In Alien, Ridley Scott’s visionary sci-fi horror masterpiece, the crew of the Nostromo is by no means composed of soldiers, but simply navigators, pilots and engineers. Everything that can go wrong does when an unidentified creature jumps out of an egg onto the face of Executive Officer Kane. The alien bursts forth from his chest, and next thing you know has rapidly evolved and the crew are fighting for survival (arguably the most brutal and desperate kind of struggle). Everything in this film is set up to unsettle, from the deforming acid blood of the Alien to the chillingly cold voice of the computer’s self-destruct count down. Nowhere is safe for the crew of the Nostromo; The unlikely heroin, Ripley strains to cling to life the entire time.

Unlike its more action-orientated sequel, the original Alien is a vexing poem of slow building suspense and sheer, brutal vulnerability. Ripley is left at the mercy of this creature just as surely as protagonists of Gravity are at the mercy of space. In both films there is an overwhelming sense that it could all go terribly wrong with slightest of errors. It reminds us of the fragility of our own world, but ironically offers an escape through witnessing characters experiencing the same troubles but on a grander scale. Even a minor mistake at a new job can lead to unemployment and financial instability. Ripley experiences the same crippling anxiety, only with far more dire consequences.

1. Apollo 13 (1995)

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Far more realistic than other films discussed in this article, Apollo 13 exists light-years away from the imaginative galaxy of science fiction, telling the historical tale of a moon-landing mission gone terribly wrong. The unfortunate three-man crew of the Apollo 13 mission suffers a constant battle with the vacuum of space after an explosion depletes the spacecraft of almost its entire supply of oxygen and electrical power. With their dreams of walking on the moon shattered, this mission becomes an endeavor to just bring the crew back to Earth safely.

The unforgiving nature of spaceflight has never been so apparent than it was in this film. Technical malfunctions, loss of oxygen supply, exposure to radiation are all very real dangers. Outside Earth’s precious embrace even seemingly tiny errors can lead to total disaster . Slight variations in direction by as little as one degree can lead to overshooting the Earth and being destined to drift through space for eternity. In Apollo 13 we feel every moment of tension and uncertainty. These men are not at the mercy of nature, but of nothingness.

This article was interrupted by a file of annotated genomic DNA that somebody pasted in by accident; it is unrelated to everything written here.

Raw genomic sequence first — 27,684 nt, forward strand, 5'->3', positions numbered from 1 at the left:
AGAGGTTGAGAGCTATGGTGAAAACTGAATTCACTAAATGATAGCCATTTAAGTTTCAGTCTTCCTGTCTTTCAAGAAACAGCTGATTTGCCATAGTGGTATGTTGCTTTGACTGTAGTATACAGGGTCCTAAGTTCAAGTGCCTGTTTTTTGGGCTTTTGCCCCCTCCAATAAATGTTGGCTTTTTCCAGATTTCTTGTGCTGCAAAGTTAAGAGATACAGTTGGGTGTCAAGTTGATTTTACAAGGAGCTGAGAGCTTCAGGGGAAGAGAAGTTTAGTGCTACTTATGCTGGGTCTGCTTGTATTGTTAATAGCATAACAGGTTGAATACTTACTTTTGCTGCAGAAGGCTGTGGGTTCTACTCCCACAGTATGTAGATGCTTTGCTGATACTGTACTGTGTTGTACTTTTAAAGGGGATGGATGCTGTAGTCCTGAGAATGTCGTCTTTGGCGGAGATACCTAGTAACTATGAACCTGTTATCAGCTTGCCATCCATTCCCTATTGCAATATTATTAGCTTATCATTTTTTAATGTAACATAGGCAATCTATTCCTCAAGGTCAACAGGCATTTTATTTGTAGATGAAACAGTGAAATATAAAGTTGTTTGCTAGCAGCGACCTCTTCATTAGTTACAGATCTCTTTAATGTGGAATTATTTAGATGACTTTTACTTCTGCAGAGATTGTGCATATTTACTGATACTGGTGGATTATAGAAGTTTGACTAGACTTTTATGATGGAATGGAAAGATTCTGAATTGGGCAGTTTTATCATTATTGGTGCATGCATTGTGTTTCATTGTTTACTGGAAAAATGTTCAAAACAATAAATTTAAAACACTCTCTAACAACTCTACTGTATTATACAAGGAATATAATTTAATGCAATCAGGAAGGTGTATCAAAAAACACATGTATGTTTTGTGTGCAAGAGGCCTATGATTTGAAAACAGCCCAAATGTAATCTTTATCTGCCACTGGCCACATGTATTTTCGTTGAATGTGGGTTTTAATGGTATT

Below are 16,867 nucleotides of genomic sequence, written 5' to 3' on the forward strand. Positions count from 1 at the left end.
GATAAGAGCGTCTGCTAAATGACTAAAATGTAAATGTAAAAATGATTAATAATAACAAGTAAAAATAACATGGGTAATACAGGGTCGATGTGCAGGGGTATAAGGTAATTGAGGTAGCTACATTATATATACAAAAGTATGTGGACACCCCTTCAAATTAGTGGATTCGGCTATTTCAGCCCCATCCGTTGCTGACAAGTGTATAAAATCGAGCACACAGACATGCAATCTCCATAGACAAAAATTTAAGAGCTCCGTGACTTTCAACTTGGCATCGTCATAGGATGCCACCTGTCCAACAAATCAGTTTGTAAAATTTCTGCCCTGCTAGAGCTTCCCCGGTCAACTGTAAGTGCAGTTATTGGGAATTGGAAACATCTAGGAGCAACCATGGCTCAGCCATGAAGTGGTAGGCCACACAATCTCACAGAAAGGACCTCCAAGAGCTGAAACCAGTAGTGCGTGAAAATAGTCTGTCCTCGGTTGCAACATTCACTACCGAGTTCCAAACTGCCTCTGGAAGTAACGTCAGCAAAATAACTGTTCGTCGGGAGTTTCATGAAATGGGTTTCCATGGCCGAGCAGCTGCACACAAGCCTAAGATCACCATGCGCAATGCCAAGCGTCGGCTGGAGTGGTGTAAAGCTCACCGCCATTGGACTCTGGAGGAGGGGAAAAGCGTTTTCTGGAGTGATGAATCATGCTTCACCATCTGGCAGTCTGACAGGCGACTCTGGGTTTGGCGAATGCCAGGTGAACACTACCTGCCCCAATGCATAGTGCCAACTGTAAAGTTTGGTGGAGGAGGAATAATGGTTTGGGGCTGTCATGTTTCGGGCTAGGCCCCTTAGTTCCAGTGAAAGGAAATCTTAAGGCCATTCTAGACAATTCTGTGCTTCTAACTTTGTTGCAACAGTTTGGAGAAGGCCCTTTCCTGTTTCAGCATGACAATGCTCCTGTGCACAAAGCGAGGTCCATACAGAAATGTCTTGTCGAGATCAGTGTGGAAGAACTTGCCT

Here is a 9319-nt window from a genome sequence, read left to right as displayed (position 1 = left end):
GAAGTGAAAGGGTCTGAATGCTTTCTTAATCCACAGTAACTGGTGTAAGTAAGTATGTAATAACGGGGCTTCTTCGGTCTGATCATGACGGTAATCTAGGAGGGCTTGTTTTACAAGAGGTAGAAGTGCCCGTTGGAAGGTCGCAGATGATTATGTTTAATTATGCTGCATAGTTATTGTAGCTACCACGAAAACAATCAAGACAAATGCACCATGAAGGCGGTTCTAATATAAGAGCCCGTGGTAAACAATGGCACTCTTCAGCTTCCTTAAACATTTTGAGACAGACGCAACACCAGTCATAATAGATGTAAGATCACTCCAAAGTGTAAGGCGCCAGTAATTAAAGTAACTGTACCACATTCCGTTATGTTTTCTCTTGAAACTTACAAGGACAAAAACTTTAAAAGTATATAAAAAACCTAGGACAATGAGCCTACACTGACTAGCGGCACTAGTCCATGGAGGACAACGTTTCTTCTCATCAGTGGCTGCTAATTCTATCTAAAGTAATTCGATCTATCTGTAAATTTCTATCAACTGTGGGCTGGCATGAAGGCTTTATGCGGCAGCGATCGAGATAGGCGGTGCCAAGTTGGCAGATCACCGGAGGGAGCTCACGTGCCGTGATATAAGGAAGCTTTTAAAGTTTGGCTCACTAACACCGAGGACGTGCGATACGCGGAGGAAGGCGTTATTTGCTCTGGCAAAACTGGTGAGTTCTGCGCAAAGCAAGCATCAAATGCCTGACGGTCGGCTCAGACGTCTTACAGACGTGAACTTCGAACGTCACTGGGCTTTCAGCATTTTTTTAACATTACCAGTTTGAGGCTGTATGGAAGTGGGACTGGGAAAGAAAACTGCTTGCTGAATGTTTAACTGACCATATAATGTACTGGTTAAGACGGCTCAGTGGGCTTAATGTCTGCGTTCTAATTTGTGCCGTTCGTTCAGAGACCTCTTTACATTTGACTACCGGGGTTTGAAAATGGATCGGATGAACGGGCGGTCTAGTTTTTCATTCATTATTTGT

On Earth we too are drifting through the colossal expanse of space every second of every day. Our own stories play out on this giant blue spacecraft just as compellingly (or more so) as in any space-film, no matter how uplifting or terrifying. We orbit the Sun as our solar system travels through the Milky Way, but at the heart of all the dreadful vastness that surrounds us is the stories we tell and the characters we encounter. Maybe our obsession with space films simply stems from out desire to understand the unknown, to make sense of the uncompromisable so we are no longer afraid. In space, no one can hear you scream, but that doesn’t mean you have nothing to say.

What do you think? Leave a comment.

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15 Comments

  1. I liked Aliens more than Alien, both groundbreaking back then and have held well.

    • Lachlan Vass

      Makes two of us actually, I just thought Alien was more spacey.
      That bit in Aliens when those automated machine guys were blazing them by the dozen and there was still more coming is always so intense.

  2. Where is 2001: A Space Odyssey?

  3. Gravity will be a classic and I have watched all of those movies that you have there, but I did enjoy reading about them a lot. WEll done. Must say though, what about Danny Boyle’s Sunshine – yes it goes a bit off the rails towards the end, but it was one of the most awe-inspiring visual and aural experiences I have had in a cinema. Its also got an excellent ensemble.

  4. Anne Loken
    0

    Adding to these 4 great movies: “Solaris” by Tarkovsky.

    • Kashir Mohammed
      0

      1)Contact
      2)Mission to mars.
      and maybe these…
      3)independence day (not completely space but one of the best alien hostile movie).
      4)close encounters of the third kind.

  5. Gravity is one of the best science fiction movies I have seen, ever. Really inspiring piece of movie making worth exploring as much as the exploration within the movie.

  6. stephine
    0

    Don’t forget the awesome space dramas on TV (shows/TV movies):
    – Doctor Who
    – Firefly (the series that ended with Serenity)
    – Star Trek (many series and movies)
    – Blake’s 7
    – Red Dwarf
    – Battlestar Galactica (old & new + Caprica + Blood & Chrome… basically all the franchise minus the Galactica 1980 abomination!)
    – Earth 2
    – Outcasts
    – Farscape
    – LEXX
    – Riverworld (pilot episodes were made in 2003 & 2010 but neither was picked for full series)
    – Hyperdrive
    – Lost In Space
    – Babylon 5

  7. I just read an article that listed Cuarón’s favorite science fiction space movies. He listed 2001 as the greatest movie of all time, followed by:

    1. “Voyage to the Moon”

    2. “Woman in the Moon”

    3. “Marooned”

    4. “Apollo 13”

    5. “The Right Stuff”

  8. Good write up man. I like to include Pitch Black, Serenity and The Andromeda Strain to this.

  9. Jessica Koroll

    You certainly have a way with words. I really enjoyed reading this. You’ve included a very nice range of films here that perfectly suit our complicated and ever shifting perceptions of space. I’m especially excited that you included Wall-E here. I sometimes get the feeling that sci-fi films lean a little too heavily on the “space is disease and danger wrapped in darkness and silence” idea and, although a children’s film, I’m happy that you included one that has a more positive and hopeful view of the whole thing.

  10. Stellar stuff, with some nice turns of phrase. I salute you.

  11. Austin Bender

    Moon is probably the best space movie that I’ve seen. I find myself constantly recommending it, some people probably think I’m crazy.